Data released by the Debt Management Office (DMO) has revealed that the World Bank Group controls a total of 62 per cent of Nigeria’s public external debt at end-September this year.
Analysis of the data also revealed that the International Capital Market (ICM), where the federal government raised $1billion Eurobond has 16 per cent.
Others are: bilateral lenders, 12 per cent, African Development Bank (AFDB), 8 per cent and 2 per cent by other lenders.
The quarterly data from the DMO also showed that public external debt at end-September at $9.52 billion, equivalent to 1.9 per cent of revised 2013 gross domestic products (GDP).
Analysts at FBN Capital who described Nigeria’s external debt burden as negligible, said the increase of $140 million over the previous quarter is divided between multilateral creditors (the World Bank Group) and bilateral lenders (China’s Exim Bank).
“The DMO’s medium term strategy of May 2013 set a target of 60/40 for the optimum mix of the FGN’s domestic and external debt obligations. Our estimates suggest that the blend was 84/16 in September. Last year’s $1 billion Eurobond issue moved the balance towards the target, “said analysts at FBN Capital.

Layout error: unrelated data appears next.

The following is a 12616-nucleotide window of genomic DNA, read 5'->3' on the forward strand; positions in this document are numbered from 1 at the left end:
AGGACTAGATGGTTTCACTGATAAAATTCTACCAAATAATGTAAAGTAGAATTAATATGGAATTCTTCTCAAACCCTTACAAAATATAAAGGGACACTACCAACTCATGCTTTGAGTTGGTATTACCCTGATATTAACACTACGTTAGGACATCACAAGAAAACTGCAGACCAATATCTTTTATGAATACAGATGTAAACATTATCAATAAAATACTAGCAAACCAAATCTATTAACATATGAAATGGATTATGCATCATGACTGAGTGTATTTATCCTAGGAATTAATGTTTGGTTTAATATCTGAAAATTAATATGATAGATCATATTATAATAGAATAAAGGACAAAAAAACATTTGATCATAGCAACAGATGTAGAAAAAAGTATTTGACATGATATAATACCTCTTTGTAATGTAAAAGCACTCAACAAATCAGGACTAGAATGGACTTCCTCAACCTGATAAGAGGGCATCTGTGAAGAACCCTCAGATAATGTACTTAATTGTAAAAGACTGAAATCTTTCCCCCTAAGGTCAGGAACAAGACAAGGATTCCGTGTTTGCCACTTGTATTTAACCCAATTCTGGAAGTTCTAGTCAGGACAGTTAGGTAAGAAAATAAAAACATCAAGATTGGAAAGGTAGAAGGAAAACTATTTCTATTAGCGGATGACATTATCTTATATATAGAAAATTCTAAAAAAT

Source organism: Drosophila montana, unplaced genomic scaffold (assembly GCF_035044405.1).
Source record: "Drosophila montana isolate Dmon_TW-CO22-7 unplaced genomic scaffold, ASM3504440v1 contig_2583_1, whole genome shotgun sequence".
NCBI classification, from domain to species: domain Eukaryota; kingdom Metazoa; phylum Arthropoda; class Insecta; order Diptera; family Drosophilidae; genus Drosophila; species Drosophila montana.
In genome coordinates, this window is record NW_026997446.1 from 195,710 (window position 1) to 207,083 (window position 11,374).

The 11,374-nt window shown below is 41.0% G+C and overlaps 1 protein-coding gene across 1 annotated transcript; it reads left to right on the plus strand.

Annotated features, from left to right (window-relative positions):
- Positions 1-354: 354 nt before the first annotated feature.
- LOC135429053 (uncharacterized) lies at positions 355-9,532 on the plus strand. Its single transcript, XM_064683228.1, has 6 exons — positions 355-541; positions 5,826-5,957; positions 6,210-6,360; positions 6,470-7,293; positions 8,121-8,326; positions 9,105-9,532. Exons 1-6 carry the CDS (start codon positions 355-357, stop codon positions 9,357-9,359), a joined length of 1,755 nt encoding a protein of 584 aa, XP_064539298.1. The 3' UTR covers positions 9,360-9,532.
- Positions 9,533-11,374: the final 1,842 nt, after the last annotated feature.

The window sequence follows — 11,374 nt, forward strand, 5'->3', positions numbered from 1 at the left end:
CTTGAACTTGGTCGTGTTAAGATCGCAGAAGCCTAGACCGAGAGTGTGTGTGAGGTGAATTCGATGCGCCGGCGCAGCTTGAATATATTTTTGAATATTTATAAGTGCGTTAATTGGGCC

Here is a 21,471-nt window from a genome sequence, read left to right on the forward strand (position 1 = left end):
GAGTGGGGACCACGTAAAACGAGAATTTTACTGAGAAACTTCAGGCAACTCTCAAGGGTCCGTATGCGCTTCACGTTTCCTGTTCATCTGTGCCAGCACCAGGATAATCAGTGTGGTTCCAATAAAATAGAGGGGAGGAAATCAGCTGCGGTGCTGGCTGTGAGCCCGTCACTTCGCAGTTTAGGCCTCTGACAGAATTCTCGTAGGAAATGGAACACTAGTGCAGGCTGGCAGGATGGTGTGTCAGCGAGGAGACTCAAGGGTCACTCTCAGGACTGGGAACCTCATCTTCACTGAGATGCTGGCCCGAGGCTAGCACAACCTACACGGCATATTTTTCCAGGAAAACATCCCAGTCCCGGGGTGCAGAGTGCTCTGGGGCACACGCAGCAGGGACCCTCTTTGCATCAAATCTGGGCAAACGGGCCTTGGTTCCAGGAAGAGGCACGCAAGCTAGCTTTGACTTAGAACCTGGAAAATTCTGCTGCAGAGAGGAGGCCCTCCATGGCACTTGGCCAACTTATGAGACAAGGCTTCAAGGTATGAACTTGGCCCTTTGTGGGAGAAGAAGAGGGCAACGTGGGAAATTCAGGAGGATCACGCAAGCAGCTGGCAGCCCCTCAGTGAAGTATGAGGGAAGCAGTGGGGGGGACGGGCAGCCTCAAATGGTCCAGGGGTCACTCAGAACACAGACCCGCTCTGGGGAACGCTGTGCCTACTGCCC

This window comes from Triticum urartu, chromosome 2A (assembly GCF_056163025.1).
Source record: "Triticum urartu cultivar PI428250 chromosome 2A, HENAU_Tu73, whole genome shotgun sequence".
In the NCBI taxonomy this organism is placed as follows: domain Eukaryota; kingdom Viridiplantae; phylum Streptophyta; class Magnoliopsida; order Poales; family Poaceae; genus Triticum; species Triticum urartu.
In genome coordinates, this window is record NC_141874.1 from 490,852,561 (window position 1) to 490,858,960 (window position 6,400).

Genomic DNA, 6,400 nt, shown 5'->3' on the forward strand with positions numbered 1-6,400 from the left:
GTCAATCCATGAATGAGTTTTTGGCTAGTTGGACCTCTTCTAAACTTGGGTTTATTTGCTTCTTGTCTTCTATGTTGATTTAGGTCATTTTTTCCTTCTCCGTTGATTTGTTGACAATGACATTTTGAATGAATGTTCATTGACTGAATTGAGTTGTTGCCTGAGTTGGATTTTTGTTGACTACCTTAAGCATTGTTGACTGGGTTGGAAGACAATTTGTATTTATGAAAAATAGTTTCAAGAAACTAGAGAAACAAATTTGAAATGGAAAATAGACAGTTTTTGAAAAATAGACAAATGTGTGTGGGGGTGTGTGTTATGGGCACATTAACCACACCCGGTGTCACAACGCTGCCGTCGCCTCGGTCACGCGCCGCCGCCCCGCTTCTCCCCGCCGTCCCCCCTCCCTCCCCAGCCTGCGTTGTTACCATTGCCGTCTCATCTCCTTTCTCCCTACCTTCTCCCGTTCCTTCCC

The federal government, they noted, has not tapped the international capital market in 2014 although it is issuing a maiden diaspora bond to raise up to $300 million.
According to the analysts, “The strategy was driven by relative servicing costs, which the DMO estimated at the time as favouring external debt obligations by about 800 basis points. At the short end of the curve the differential is currently about 100bps higher despite the end of tapering and the prospect of a first hike in the U.S. Fed fund rate in the second quarter of 2015.”
These, they added, were estimates for market borrowing, “Whereas loans on concessional terms from multilateral agencies accounted for 72 per cent of external debt in September. The differential in favour of external borrowings should be adjusted upwards.
“Nigeria’s strong external balance sheet, which underpins its BB- sovereign ratings from both Fitch and S&P, has been weakened by the sharp fall in the oil price. We forecast the surplus on the current account at less than 2 per cent of GDP next year.”